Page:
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Published on December 20th, 2013 | by admin

Doctor Who The Doctor’s Revisted Volume 2 DVD Review

Doctor Who The Doctor’s Revisted Volume 2 DVD Review admin
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Summary: The highlight of Volume 2 is Colin Baker who ably defends his era as the Doctor

4

Colin Baker!


Doctor Who The Doctors Revisited Volume 2
Distributor: BBC Roadshow
Rating: PG
Reviewer: Robert Mammone

If Volume 1 of the Doctor Revisted represents a trip through the goden era of the show’s history, then the follow up demonstrates the slow, fitful decline of the series.  An obsession with continutiy, too much violence, a shirnking budget and playing it safe too often all contributed to the initial cancellation, then the final end in 1989.

And yet, by the end of this volume, with its examination of the Paul McGann led TV Movie, there was a spark of hope for Doctor Who fans, a glimse of the future that dawned in 2005.

Though barely mentioned in any of the discussions covering the 1980s, the producer, John Nathan Turner, looms large.  Keen to update the look and feel of the show for a new decade, Nathan-Turner allowed his script editors free rein to put their stamp on the series.  What this created was unique to the series – instead of a vision from the producer’s office, it was the script editors – Christopher Bidmead, Eric Saward and Andrew Cartmel, who really shaped that decade.

Perhaps the greatest influence came from Nathan-Turner’s longest serving script editor, Eric Saward.  Keen to tap into the 80s obsession with action adventure, Saward brought that template to the series, albeit on a BBC budget.  Two of the four stories in this volume exemplify his apporach.  Earthshock, perhas the best Cyberman story in the 20th century, is pure thrills and spills, complete with butch freighter captain and macho military leader.  Vengeance on Varos, initially criticised for its depiction of violence, on second viewing is a startling satire on violence on television, and a pre-cursor to reality television we are blighted with today.

A quick note here regarding the stories shown with each Doctor.  Each is the movie version, lacking the cliffhangers.  Which means that the silent end credits to Earthshock, so much to do with fans’ strong memories in the aftermath of Adric’s (Matthew Waterhouse) sacrifice, have been replaced with rebuilt credits and the usual Doctor Who theme.  Puzzling.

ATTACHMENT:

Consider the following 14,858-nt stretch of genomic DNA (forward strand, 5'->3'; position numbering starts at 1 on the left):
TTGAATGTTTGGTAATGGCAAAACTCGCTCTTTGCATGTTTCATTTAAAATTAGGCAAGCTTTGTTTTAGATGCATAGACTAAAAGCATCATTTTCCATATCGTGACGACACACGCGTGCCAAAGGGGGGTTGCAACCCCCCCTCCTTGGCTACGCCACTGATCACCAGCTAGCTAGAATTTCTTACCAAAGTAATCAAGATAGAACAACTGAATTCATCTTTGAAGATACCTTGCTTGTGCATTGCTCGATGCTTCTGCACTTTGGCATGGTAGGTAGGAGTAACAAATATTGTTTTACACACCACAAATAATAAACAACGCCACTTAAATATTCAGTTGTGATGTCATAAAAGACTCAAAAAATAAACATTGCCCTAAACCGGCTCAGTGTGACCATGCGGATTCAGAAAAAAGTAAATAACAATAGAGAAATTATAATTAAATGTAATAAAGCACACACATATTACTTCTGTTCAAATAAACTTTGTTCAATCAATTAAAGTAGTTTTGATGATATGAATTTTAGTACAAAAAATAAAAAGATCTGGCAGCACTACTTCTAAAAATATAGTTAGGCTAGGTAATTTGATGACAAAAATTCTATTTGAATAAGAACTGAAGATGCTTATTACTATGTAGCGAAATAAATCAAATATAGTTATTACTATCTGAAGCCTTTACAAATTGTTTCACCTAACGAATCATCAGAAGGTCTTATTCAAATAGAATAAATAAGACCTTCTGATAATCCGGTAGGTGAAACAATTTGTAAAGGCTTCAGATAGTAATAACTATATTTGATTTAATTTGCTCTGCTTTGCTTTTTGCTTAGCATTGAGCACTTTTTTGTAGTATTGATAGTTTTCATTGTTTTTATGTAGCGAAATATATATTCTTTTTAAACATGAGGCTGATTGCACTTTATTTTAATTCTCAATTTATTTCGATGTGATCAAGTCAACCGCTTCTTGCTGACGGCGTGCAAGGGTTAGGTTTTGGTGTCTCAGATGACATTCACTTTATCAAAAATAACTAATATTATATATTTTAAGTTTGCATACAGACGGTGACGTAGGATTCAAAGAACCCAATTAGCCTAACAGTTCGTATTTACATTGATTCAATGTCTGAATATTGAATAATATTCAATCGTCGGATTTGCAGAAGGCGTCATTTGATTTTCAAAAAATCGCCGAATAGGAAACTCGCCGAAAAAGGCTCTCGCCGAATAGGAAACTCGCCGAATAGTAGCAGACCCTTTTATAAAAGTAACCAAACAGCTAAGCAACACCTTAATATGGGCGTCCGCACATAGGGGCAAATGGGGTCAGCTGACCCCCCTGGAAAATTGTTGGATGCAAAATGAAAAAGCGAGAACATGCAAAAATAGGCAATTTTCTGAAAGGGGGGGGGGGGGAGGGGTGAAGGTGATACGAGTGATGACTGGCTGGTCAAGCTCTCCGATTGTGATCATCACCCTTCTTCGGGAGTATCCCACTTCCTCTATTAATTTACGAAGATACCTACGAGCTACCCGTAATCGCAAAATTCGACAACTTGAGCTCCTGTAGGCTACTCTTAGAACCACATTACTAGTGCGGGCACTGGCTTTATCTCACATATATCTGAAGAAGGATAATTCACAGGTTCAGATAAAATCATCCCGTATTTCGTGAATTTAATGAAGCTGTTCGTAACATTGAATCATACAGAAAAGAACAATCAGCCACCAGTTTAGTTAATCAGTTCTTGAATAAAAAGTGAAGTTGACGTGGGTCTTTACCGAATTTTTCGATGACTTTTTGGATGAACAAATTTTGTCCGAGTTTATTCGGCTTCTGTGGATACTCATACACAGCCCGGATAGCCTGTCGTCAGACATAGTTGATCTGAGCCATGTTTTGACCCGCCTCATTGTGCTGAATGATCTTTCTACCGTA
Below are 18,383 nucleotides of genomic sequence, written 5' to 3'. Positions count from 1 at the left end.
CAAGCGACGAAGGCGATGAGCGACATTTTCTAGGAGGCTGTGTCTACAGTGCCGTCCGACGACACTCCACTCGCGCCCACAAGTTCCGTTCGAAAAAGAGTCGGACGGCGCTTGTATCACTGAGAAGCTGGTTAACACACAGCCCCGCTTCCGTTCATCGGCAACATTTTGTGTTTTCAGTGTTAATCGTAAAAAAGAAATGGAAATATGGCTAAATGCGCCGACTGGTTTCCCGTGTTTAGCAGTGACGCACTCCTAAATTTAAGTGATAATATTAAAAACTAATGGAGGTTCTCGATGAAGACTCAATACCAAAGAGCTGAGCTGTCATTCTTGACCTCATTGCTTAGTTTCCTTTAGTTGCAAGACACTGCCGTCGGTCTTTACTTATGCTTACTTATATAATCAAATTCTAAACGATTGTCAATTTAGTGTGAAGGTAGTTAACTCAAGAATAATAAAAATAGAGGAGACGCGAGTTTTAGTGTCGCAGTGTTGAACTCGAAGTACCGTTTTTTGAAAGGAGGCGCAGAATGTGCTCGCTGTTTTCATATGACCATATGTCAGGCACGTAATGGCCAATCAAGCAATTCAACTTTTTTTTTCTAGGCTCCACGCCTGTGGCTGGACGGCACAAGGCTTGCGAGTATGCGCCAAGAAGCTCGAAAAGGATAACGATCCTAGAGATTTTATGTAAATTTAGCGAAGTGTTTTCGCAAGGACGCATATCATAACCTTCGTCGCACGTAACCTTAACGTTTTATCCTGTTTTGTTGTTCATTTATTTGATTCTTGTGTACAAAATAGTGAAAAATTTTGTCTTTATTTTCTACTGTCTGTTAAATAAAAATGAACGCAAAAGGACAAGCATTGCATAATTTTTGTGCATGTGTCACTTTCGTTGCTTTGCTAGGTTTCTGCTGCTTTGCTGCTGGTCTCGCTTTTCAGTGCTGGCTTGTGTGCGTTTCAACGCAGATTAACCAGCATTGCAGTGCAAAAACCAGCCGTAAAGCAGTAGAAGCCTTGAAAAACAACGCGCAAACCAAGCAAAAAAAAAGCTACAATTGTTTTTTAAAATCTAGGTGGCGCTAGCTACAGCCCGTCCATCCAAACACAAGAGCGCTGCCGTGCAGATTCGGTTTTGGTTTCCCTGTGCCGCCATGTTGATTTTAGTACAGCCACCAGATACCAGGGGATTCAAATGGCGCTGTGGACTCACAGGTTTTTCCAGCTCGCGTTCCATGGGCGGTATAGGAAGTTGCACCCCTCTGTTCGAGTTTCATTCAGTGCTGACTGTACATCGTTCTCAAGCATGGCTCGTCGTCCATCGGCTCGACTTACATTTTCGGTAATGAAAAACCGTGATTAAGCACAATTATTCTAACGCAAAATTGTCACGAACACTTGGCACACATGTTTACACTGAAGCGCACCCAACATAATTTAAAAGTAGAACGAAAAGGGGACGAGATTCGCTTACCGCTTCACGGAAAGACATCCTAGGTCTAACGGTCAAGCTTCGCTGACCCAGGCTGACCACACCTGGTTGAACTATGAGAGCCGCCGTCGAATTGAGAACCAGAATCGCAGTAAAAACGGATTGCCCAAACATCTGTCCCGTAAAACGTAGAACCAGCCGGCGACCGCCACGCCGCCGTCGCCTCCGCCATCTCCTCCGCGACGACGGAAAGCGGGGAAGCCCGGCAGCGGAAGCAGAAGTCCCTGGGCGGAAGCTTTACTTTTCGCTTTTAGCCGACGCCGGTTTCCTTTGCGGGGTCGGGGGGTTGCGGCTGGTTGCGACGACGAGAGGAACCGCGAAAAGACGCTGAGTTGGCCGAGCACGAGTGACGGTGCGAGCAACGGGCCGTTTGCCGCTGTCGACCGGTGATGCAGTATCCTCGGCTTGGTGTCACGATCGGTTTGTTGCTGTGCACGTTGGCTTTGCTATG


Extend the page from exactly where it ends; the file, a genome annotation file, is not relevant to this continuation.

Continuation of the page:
As with its predcessor, volume 2 quickly evokes each era in broadstrokes, presenting an excellent entry point for a new fan interested in getting to know the basic facts.  Having Peter Davison, Colin Baker and Sylvester McCoy on hand is a definite plus, enabling them to guide the viewer through the different aspects of their respective time on the show.  The Davison disc is perhaps the guest, as all the actors playing his companions get their chance to shine.

Probably the highlight is disc 2, where Colin Baker ably defends his era, exhibiting a fierce loyalty to the character he brought to the Doctor, and a certain melancholy that he didn’t get to the portray the Doctor as he truly wanted.

The curio of the set is the Eighth Doctor disc.  By 1996, the series was considered dead (current show runner Steven Moffat says as much on this disc) yet almost out of the blue, it returned…and failed.  But in returning, the ratings figures in the UK and the depiction of a more romantic, human Doctor, demosntrated with the right approach, Doctor Who could once again take centre stage on BBC1.

Cue Russell T Davies and Christopher Eccleston…

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andrew@impulsegamer.com'



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